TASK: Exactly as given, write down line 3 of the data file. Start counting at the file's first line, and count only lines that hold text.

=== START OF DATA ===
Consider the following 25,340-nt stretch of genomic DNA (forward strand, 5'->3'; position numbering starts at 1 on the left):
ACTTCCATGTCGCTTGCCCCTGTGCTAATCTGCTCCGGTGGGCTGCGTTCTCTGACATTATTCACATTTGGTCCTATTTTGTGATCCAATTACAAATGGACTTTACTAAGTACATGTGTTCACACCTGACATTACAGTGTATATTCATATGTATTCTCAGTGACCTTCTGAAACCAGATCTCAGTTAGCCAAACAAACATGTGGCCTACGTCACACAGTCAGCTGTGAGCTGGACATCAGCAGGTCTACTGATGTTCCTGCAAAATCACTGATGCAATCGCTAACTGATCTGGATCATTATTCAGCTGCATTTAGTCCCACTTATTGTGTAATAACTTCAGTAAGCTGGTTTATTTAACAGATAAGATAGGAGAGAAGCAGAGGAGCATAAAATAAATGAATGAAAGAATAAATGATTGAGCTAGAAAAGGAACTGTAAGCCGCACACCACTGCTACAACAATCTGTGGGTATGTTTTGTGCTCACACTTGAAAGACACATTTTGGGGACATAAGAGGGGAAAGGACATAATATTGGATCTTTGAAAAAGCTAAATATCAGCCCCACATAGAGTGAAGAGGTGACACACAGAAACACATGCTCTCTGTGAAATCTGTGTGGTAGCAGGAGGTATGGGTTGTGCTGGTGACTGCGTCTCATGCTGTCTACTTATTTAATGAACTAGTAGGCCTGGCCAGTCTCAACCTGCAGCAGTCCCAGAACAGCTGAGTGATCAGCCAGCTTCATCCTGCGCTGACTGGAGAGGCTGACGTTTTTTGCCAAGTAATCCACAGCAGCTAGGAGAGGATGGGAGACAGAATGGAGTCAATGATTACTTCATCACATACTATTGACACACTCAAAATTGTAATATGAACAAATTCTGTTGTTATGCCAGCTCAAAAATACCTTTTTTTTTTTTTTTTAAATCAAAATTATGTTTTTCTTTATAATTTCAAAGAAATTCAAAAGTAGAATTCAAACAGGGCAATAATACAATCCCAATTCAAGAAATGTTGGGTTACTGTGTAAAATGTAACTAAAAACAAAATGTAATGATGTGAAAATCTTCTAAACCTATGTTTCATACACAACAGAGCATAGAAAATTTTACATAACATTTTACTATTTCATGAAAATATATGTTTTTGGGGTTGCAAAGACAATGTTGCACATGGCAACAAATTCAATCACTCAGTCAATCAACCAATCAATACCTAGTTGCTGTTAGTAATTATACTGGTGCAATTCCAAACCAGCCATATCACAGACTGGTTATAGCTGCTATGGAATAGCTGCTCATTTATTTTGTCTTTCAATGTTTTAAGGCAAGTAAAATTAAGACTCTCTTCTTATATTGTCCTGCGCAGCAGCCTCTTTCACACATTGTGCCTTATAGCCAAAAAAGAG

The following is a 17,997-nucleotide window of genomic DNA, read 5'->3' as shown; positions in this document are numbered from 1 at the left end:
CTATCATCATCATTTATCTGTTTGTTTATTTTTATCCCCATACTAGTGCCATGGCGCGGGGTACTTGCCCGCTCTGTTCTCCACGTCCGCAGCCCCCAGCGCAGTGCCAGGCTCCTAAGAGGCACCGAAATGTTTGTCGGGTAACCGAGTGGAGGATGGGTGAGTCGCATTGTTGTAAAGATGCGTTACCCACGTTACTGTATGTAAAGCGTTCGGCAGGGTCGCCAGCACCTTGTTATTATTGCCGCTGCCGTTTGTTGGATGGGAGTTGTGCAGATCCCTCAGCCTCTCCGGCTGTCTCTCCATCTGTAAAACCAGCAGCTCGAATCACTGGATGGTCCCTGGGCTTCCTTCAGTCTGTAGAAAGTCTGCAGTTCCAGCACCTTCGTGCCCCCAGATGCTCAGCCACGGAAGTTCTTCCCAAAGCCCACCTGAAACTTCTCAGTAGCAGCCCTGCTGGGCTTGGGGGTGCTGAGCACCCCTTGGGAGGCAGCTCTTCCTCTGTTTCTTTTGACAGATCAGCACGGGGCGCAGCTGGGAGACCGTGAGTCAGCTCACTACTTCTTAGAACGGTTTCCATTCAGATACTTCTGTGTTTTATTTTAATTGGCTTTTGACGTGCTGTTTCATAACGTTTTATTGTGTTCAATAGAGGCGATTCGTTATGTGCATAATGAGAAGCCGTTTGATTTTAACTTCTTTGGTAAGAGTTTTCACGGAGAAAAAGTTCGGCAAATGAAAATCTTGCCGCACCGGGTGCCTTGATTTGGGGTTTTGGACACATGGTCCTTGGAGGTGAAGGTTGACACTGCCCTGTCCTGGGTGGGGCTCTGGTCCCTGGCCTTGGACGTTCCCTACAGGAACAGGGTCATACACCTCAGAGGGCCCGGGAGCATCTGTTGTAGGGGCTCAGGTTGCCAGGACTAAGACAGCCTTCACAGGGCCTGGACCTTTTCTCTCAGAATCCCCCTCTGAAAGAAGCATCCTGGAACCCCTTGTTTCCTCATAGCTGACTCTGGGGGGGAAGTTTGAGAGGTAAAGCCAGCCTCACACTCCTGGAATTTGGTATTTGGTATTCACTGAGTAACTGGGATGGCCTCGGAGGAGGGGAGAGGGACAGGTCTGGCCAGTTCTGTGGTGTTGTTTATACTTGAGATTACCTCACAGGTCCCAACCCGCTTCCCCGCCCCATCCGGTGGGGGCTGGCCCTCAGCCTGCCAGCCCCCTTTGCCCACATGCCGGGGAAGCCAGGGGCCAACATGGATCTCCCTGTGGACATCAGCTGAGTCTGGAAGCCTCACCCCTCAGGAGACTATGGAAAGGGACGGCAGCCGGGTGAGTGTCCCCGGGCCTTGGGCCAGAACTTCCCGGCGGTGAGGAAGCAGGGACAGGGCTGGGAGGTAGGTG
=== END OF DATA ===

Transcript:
The following is a 17,997-nucleotide window of genomic DNA, read 5'->3' as shown; positions in this document are numbered from 1 at the left end: